Abstract: Federal prisoners who wish to mount a collateral challenge to their conviction or sentence are generally prohibited from making their claim via the writ of habeas corpus and are forced to proceed under a similar procedure set out in 28 U.S.C. § 2255. After the passage of the Antiterrorism and Effective Death Penalty Act (AEDPA), which added significant restrictions to § 2255 review but not to habeas review, that prohibition can be the difference between freedom and incarceration for a federal prisoner serving a term of incarceration based on an illegal conviction or sentence. There is, however, a provision within § 2255, known as the savings clause, that contains an exception to the habeas bar where the remedy provided by § 2255 is “inadequate or ineffective to test the legality of the detention.” The courts of appeals have split on the proper test to govern the application of the savings clause. This Note examines each of the tests that has been adopted by the circuits and shows how each is problematic when analyzed in light of the text of § 2255, the legislative intent behind the passage of the AEDPA, and the constitutional considerations inherent in post-conviction review. This Note goes on to posit a new test for the application of the savings clause that more effectively navigates those competing interests.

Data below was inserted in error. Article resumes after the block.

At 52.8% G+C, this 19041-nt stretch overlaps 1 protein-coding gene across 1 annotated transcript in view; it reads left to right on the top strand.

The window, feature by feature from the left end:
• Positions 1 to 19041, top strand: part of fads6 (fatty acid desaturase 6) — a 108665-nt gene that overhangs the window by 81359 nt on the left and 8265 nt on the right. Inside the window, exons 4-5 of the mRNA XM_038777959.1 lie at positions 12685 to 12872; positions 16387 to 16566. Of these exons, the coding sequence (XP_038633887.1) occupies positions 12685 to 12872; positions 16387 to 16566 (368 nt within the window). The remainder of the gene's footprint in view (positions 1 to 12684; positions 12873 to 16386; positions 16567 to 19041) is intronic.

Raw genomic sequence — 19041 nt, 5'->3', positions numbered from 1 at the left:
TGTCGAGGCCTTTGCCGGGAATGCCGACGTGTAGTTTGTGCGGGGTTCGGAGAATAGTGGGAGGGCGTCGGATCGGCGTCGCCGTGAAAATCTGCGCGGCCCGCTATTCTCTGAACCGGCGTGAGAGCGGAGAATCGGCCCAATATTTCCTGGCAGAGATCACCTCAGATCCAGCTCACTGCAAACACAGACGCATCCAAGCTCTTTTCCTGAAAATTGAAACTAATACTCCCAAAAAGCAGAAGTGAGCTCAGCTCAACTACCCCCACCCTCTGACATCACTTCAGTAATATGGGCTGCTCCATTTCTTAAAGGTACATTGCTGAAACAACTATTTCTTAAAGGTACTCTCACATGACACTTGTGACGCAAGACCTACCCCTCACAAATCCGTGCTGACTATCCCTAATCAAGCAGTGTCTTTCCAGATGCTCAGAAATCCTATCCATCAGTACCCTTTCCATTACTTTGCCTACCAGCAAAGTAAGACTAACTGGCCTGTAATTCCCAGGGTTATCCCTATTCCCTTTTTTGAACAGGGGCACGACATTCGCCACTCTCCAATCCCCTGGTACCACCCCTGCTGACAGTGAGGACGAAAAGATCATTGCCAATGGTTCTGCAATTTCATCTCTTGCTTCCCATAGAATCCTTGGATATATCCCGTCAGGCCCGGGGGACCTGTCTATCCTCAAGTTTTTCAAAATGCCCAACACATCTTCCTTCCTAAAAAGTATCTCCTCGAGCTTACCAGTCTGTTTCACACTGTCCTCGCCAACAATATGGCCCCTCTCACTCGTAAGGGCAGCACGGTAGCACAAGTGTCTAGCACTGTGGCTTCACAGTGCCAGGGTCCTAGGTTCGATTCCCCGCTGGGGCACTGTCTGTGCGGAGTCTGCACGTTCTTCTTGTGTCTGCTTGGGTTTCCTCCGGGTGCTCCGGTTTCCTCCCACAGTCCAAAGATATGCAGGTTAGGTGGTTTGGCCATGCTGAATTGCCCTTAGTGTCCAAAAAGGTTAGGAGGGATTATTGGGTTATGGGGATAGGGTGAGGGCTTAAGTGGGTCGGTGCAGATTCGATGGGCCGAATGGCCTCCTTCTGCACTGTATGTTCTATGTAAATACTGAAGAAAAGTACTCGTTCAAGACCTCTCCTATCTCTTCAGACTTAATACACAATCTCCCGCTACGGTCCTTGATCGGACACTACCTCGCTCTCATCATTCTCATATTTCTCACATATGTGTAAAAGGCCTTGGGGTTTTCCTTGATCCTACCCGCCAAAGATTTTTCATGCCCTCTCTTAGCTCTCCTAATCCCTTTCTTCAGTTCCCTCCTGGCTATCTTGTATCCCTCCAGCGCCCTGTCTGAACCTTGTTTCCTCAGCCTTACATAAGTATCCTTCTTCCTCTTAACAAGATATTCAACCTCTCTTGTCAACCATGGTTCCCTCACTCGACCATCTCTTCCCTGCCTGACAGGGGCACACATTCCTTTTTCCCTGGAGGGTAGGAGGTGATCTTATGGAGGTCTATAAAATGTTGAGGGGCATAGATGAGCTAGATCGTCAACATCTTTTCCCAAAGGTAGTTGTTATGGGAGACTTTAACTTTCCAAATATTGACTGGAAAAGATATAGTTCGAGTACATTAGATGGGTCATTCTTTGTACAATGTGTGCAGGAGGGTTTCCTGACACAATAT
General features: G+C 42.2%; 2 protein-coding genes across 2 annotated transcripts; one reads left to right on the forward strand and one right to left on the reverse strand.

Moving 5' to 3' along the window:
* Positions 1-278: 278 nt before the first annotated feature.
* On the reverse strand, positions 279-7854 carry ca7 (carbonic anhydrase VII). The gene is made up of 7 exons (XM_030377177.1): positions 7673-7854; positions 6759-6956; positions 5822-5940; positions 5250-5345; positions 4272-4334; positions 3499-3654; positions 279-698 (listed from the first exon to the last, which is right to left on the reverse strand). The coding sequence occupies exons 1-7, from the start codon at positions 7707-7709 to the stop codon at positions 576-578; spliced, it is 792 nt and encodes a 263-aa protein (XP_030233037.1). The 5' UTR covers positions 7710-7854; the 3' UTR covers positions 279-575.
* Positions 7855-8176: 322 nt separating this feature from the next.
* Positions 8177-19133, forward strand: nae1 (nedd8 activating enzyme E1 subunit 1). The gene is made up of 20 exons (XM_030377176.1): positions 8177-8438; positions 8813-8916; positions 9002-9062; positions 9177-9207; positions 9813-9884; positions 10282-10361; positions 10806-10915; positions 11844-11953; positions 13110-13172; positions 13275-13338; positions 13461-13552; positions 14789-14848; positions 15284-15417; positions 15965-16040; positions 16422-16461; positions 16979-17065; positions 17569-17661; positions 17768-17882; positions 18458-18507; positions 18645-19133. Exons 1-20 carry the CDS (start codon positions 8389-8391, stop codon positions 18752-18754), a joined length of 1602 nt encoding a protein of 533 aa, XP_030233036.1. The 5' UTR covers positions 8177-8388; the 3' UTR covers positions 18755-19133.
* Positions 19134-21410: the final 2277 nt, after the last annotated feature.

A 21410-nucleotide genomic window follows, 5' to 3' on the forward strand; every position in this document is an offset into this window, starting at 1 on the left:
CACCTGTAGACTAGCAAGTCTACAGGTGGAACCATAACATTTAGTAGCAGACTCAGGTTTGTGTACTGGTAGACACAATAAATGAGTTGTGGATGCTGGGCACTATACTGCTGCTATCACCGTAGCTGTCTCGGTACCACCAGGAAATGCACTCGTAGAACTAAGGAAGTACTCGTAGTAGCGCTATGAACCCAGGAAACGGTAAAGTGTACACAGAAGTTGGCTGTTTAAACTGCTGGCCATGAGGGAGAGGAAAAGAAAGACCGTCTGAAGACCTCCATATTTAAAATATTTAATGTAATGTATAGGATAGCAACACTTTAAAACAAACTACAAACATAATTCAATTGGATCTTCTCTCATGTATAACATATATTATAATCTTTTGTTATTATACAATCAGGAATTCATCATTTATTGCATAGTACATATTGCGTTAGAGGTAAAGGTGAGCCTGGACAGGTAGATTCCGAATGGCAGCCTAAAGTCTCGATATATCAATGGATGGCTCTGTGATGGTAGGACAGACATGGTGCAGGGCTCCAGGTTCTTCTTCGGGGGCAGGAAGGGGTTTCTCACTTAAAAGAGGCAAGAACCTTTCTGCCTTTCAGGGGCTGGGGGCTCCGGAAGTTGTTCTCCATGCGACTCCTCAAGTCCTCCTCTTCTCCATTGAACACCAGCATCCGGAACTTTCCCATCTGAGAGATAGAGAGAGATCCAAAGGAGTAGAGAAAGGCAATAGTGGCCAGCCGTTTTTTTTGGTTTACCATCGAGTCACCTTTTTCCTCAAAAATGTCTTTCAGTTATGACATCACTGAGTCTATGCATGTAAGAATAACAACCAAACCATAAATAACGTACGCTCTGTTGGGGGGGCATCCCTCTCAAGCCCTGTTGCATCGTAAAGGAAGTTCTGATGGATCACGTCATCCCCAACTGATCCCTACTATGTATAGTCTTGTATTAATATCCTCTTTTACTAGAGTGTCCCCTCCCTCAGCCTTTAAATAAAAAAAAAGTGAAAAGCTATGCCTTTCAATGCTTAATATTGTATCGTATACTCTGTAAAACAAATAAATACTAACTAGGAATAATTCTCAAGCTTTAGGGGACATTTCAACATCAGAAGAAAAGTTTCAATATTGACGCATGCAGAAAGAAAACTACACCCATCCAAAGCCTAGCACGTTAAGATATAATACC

2015-2016 Board of Editors
We are pleased to announce the Board of Editors for the 2015-2015 academic year.
BCLR Latest Issue: Vol. LVI No. 3
The Boston College Law Review is pleased to announce our latest publication , the May 2015 issue. The current issue is featured on […]
BCLR Releases Vol. LV No. 3
The Boston College Law Review is pleased to publish the May 2014 issue. Here are summaries of this issue’s Articles and Notes: […]